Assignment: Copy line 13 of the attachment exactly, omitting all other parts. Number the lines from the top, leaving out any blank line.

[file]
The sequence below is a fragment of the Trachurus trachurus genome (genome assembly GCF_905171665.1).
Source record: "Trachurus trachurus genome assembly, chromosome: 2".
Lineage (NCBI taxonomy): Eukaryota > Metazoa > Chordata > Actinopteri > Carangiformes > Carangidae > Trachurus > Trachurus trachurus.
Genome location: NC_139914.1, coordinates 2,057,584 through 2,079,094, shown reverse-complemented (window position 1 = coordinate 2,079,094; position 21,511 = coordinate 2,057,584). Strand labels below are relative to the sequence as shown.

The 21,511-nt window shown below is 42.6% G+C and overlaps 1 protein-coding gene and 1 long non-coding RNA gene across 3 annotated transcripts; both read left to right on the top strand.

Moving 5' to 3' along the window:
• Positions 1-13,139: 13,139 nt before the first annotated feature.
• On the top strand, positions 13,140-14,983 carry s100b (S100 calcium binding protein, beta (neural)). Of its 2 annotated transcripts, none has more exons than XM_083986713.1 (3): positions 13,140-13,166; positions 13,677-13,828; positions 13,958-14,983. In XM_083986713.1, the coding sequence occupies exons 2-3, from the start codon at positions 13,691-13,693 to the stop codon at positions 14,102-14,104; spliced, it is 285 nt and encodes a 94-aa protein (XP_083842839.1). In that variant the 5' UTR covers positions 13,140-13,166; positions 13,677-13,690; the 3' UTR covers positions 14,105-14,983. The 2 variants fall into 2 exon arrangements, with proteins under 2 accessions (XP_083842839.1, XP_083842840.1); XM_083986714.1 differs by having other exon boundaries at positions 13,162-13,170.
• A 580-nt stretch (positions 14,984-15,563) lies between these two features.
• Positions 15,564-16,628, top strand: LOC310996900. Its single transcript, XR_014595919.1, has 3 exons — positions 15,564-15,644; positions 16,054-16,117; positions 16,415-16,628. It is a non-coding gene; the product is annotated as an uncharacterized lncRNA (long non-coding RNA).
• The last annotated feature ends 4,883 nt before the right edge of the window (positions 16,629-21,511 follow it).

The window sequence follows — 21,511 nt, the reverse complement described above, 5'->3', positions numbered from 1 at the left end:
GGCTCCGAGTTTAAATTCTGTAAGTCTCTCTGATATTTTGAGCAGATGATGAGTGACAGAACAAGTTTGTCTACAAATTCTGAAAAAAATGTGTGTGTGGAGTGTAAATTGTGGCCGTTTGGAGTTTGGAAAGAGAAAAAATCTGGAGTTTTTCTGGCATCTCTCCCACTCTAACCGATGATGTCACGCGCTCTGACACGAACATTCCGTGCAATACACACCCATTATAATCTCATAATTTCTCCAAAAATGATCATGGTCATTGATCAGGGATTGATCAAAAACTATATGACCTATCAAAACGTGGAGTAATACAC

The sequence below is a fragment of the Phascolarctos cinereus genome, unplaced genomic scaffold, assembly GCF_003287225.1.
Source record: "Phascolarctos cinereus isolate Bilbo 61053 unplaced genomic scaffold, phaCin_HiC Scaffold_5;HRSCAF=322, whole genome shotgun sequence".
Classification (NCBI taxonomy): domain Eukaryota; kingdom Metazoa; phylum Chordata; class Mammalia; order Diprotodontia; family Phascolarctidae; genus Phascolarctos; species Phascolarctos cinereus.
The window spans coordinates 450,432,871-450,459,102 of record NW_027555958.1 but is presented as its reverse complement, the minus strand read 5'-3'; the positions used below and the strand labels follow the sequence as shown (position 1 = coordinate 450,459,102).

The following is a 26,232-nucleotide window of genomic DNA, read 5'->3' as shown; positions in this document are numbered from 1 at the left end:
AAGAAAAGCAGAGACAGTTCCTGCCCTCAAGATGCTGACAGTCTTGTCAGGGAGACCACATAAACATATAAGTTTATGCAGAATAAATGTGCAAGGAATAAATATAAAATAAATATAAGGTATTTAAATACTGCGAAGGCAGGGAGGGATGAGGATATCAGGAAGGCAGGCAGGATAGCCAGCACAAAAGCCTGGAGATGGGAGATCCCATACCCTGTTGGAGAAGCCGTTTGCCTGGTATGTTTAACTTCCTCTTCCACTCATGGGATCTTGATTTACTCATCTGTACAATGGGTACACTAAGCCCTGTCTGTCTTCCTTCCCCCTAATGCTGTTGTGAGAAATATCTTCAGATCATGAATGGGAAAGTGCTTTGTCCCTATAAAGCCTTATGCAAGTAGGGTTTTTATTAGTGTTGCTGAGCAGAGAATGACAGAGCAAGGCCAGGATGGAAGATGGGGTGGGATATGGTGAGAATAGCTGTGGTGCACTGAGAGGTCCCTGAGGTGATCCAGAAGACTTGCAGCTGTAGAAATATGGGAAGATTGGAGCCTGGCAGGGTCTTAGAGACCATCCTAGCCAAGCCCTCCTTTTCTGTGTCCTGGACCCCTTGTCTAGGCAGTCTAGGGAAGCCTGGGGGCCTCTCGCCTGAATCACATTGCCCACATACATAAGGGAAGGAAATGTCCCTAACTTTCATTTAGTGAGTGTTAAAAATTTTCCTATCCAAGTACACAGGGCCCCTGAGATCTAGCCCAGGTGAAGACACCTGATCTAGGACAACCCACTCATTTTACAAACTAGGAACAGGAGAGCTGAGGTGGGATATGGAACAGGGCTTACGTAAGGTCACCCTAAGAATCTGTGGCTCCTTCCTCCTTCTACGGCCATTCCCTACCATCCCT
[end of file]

GGCTCCGAGTTTAAATTCTGTAAGTCTCTCTGATATTTTGAGCAGATGATGAGTGACAGAACAAGTTTGTCTACAAATTCTGAAAAAAATGTGTGTGTGGAGTGTAAATTGTGGCCGTTTGGAGTTTGGAAAGAGAAAAAATCTGGAGTTTTTCTGGCATCTCTCCCACTCTAACCGATGATGTCACGCGCTCTGACACGAACATTCCGTGCAATACACACCCATTATAATCTCATAATTTCTCCAAAAATGATCATGGTCATTGATCAGGGATTGATCAAAAACTATATGACCTATCAAAACGTGGAGTAATACAC